Ortiz was rushed by train to San Bernardino for his own protection.
"If he had been left in Chino very long there would have been great danger of lynching, as Constable Bristol was esteemed so highly and the murder was so brutal," noted the Pomona Progress on May 6.
In addition to being constable for six years, Bristol had a successful livery business. He had lived in Chino for 18 years and left a wife and two small children.
His services drew a huge crowd in Chino followed by burial at Pomona Cemetery.
Bristol was highly respected in the Hispanic community of Chino, and many made the long walk to the cemetery in Pomona.
"Horror was on the faces of the Mexicans as well as the Americans," wrote the Progress on May 14. "They received permission to drape a Mexican flag in mourning and place it at half-mast under the American flag."
Salvador Medrano, speaking for Chino's Hispanic community, offered further condolences to Bristol's family.
"We feel with all our heart this unexpected tragedy, and give to the American people our sympathy and our hearts."
Ortiz was tried for murder in October in San Bernardino. All of the evidence was circumstantial - no witness saw the killing - but Turner's identification of him running through the town and the bloody clothes proved enough for the jury.
He was sentenced to a life sentence at Folsom Prison where he died of tuberculosis at the age of 30 in 1913.
Sometimes I'm asked how I get ideas for history columns, and often they aren't very scientific, like this one, for instance.
It grew out of inquiries from former Chino resident Richard Ortiz of Valley Center, Kan., who believed that Francisco Ortiz, whom I had briefly written about several years ago, was his family's long-lost relative.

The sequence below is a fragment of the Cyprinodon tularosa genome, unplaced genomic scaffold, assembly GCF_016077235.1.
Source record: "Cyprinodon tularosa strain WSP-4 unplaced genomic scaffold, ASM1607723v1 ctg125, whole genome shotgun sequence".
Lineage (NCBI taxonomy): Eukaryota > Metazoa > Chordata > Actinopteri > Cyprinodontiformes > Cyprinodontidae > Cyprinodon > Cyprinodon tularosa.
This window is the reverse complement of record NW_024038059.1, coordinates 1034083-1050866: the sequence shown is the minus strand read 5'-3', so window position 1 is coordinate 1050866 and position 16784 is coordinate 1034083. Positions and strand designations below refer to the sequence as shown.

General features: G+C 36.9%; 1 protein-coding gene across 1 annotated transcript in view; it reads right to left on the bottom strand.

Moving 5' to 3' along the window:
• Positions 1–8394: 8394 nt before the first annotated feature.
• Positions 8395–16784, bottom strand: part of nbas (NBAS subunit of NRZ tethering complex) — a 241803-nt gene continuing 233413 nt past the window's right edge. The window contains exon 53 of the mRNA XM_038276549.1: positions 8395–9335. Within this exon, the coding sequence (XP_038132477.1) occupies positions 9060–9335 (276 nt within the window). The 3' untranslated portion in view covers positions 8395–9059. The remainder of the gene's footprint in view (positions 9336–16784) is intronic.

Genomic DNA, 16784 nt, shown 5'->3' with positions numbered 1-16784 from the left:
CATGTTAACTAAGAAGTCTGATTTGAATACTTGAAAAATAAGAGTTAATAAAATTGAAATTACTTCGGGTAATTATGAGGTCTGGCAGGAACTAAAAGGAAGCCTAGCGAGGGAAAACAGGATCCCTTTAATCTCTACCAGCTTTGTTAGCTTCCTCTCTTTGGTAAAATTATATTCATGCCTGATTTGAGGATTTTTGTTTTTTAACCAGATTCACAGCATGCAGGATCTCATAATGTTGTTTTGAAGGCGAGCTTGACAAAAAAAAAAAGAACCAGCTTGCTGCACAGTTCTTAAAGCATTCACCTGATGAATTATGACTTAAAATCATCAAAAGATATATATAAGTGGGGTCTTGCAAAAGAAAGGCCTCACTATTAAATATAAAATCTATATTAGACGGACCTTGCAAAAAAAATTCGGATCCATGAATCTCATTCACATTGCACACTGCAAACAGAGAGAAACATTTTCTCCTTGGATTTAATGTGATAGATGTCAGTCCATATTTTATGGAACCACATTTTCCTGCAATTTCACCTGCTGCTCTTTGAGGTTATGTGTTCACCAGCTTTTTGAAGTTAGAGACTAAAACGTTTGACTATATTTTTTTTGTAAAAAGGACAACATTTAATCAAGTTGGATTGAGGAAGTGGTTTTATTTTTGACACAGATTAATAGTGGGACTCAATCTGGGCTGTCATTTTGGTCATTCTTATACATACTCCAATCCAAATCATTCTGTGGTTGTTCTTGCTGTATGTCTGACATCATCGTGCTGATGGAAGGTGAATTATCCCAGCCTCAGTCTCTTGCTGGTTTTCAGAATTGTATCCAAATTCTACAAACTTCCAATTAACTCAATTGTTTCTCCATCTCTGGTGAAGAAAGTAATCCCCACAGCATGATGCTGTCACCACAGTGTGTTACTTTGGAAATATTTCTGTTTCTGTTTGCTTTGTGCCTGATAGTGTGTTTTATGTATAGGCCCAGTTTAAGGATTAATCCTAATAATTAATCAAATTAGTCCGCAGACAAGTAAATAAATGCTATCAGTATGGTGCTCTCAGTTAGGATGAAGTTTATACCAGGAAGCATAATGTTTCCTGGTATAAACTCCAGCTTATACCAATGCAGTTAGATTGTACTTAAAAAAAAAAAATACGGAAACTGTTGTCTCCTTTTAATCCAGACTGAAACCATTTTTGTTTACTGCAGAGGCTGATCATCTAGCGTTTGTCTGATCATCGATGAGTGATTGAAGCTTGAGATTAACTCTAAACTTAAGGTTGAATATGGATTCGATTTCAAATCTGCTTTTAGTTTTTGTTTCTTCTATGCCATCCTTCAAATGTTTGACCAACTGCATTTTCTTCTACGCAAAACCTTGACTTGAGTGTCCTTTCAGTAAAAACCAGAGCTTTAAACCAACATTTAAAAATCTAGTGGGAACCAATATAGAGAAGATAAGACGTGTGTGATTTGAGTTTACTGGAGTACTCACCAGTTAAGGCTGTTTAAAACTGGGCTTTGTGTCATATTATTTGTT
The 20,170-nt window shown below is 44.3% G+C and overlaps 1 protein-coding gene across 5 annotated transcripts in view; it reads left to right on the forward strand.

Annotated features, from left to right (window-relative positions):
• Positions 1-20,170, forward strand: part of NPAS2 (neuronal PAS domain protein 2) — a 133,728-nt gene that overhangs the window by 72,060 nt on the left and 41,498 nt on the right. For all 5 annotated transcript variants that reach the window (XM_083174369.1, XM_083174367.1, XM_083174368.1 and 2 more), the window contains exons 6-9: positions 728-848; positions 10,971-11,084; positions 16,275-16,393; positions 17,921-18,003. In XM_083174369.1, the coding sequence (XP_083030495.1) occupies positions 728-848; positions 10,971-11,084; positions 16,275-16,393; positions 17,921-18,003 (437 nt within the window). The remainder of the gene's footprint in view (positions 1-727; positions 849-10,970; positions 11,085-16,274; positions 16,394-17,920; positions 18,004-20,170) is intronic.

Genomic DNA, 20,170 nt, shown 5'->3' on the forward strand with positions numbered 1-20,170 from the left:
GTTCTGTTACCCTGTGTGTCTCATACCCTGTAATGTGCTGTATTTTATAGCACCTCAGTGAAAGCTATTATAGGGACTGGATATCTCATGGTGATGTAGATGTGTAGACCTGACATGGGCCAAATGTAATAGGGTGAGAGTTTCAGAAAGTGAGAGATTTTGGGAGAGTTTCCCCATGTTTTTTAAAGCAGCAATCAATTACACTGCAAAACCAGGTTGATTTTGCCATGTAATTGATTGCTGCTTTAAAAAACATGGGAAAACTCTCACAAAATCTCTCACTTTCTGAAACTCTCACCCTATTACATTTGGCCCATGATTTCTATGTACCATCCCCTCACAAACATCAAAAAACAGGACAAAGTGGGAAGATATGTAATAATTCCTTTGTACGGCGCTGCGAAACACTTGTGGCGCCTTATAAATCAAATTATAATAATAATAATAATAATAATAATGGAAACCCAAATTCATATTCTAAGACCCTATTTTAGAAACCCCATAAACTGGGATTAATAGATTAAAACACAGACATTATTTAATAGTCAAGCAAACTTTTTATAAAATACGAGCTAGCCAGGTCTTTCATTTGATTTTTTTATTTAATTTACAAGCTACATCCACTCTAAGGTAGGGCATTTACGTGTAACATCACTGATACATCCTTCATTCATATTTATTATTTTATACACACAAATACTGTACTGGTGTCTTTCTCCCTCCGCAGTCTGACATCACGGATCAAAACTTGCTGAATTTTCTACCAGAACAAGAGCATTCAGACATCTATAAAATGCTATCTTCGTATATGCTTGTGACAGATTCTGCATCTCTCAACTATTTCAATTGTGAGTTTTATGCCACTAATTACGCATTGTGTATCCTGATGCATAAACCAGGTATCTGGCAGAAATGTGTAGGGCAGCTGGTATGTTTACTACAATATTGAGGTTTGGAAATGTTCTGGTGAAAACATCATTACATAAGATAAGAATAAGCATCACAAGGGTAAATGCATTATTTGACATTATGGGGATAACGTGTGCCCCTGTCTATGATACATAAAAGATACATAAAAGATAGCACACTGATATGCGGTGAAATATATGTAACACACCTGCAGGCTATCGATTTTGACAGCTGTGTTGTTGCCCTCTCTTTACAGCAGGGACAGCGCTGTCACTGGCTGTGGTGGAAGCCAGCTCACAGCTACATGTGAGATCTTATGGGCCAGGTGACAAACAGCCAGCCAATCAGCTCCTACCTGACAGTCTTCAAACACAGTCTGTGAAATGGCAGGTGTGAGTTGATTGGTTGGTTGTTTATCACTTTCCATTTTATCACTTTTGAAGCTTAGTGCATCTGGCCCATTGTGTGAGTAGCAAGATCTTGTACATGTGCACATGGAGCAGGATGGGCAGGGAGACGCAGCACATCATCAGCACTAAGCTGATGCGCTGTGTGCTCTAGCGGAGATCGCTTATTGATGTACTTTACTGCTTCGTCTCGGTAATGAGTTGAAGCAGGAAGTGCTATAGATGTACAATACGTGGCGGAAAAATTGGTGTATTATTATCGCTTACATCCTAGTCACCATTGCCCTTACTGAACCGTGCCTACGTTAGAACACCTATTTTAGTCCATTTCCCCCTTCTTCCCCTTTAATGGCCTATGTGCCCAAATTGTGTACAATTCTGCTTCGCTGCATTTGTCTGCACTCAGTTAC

After inquiries of me, Lola Lowe of Upland's Cooper Museum, and Allen McCombs of the Chino Champion, he determined the convicted murderer of Frederick Bristol was no relation - which for the family's history is probably just as well.
Joe Blackstock writes on Inland Valley history every other Saturday. He can be reached by e-mail at email@example.com or by calling (909) 483-9382.
Teapot Dome (279/365)
The geological formation known as "Teapot Dome" is in Wyoming. It also refers to an infamous corporate scandal, not unlike those of today, which brought down Warren Harding's presidency in 1922. Teapot Dome was one of three Naval strategic oil reserves. The other two were Elk Hills and Buena Vista in California.
Harding's Secretary of the Interior, Albert Fall, was appointed with the support of oil companies, including that of L.A. oil baron Edward Doheny. That's as in Doheny Drive, Doheny State Beach, Doheny Library at USC, and the Greystone oil mansion used as a location for character Plainview's final psychological disintegration in There Will Be Blood. Like oilman Dick Cheney, oilman Doheny was considered for vice president at one point.
Fall, Doheny, and Sinclair (as in Sinclair Oil) faced criminal charges relating to back room deals made for oil leases in the reserves. Doheny was found innocent of wrongdoing. Sinclair was too, but later went to jail for hiring detectives to tail his jury.
Fall took the fall, doing a year in the pokey for accepting bribes. Harding died in office before Congress could impeach him. One of Harding's assistant Attorney Generals committed suicide. Doheny's son, who took over the family business, was murdered at Greystone, probably as part of the suicide of a mentally ill associate. Lurid conspiracy theories persist to this day.
Fall also contributed the line about drinking the milk shake. As the story goes, he liked to say that the oil reserves were useless anyway, due to slant drilling. He asked people to imagine that he had a very long straw, with which he could drink your milk shake from clear across the room.
Interesting stuff, oil.
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06.11.2011. u 14:29 •